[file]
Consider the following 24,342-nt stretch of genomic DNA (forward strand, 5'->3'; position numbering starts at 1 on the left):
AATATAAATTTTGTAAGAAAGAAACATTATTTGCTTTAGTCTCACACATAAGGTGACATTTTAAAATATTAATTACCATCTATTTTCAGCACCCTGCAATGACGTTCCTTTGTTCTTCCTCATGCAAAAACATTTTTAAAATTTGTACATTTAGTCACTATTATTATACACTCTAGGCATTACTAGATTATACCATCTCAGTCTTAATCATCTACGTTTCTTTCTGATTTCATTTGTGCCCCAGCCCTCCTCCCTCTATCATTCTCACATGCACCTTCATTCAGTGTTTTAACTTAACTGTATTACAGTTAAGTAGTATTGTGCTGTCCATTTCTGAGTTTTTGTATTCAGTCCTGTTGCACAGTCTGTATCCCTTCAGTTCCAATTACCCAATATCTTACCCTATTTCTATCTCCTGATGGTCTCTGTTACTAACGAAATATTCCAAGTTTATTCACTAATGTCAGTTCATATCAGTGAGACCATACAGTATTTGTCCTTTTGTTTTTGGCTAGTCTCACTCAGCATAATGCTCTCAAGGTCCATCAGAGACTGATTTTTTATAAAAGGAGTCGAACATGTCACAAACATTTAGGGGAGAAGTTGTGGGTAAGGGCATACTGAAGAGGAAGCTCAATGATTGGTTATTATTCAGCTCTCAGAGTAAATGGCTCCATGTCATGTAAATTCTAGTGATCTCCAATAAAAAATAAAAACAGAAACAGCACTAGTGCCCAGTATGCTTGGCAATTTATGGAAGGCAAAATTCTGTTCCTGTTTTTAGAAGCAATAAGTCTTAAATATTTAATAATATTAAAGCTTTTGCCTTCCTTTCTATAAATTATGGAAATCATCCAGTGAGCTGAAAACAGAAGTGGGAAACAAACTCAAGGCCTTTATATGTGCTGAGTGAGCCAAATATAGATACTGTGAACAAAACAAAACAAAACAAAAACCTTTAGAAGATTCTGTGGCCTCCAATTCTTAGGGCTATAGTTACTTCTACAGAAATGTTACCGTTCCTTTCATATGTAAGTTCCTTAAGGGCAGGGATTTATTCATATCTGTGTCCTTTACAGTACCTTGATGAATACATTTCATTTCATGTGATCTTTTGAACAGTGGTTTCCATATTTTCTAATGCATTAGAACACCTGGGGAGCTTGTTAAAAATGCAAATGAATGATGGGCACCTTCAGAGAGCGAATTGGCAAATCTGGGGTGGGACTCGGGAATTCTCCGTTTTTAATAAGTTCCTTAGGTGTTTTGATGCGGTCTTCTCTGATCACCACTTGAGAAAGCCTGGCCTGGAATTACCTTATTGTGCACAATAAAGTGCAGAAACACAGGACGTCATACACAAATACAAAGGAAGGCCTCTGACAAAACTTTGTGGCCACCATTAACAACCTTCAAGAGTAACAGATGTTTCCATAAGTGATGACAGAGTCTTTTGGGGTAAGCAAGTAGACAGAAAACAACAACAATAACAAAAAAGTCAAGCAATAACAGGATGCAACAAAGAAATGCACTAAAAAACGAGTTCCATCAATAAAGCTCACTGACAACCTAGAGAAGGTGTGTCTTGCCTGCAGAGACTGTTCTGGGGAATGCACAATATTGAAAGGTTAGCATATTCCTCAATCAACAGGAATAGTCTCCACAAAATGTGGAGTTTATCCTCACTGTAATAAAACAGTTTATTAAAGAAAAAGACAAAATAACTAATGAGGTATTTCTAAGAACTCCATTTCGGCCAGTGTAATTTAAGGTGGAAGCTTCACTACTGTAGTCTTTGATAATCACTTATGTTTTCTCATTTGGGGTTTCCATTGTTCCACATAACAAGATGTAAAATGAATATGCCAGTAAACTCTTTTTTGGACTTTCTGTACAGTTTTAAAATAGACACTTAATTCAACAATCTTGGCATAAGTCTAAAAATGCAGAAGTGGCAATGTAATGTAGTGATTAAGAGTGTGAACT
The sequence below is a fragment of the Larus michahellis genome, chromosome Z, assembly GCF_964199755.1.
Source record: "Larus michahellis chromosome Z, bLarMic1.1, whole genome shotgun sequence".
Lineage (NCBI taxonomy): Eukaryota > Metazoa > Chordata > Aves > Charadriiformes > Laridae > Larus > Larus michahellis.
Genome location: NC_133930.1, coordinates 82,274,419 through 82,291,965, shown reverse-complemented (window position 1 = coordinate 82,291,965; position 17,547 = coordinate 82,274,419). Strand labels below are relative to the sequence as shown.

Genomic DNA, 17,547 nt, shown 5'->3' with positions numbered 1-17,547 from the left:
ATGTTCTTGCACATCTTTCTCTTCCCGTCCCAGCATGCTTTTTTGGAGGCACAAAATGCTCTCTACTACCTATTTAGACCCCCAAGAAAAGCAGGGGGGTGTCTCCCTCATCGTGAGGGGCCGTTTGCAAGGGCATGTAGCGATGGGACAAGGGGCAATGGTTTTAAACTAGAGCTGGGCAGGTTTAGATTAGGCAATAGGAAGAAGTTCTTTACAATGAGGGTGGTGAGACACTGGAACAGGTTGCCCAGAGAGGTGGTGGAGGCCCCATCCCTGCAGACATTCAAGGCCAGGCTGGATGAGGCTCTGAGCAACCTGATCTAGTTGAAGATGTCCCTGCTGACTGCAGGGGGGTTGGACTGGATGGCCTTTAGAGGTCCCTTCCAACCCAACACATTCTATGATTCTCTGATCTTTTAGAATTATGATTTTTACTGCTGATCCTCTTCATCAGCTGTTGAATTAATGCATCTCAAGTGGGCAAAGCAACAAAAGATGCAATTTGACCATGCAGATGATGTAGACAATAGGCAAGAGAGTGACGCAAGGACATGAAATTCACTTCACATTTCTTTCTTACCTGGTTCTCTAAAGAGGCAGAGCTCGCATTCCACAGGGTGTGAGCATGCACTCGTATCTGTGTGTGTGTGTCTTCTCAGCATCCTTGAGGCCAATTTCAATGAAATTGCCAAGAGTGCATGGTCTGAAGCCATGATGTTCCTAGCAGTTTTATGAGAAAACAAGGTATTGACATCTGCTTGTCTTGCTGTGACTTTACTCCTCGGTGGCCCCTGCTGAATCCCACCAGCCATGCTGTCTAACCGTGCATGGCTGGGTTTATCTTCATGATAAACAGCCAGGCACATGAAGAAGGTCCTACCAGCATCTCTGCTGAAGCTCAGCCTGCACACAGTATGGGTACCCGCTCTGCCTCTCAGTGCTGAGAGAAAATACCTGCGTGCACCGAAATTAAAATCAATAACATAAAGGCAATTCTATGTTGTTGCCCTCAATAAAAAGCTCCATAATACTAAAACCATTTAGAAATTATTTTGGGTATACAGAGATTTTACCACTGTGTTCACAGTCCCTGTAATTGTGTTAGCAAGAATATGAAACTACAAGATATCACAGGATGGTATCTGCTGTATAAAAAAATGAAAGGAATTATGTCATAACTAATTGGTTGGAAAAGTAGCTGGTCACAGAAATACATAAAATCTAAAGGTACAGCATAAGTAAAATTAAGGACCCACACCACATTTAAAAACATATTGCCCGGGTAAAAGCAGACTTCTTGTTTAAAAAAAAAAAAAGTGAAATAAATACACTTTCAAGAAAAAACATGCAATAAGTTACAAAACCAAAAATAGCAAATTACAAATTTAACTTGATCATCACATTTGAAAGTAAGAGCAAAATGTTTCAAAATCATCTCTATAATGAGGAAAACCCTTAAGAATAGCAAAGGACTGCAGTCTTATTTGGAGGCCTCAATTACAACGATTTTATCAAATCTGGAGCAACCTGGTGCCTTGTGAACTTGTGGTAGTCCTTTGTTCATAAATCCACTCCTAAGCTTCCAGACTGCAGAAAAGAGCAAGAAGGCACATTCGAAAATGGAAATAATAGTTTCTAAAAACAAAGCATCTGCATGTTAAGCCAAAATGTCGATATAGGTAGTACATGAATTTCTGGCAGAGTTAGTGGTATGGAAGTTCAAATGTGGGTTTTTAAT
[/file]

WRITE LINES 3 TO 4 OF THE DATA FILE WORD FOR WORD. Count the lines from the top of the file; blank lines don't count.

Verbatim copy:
The sequence below is a fragment of the Larus michahellis genome, chromosome Z, assembly GCF_964199755.1.
Source record: "Larus michahellis chromosome Z, bLarMic1.1, whole genome shotgun sequence".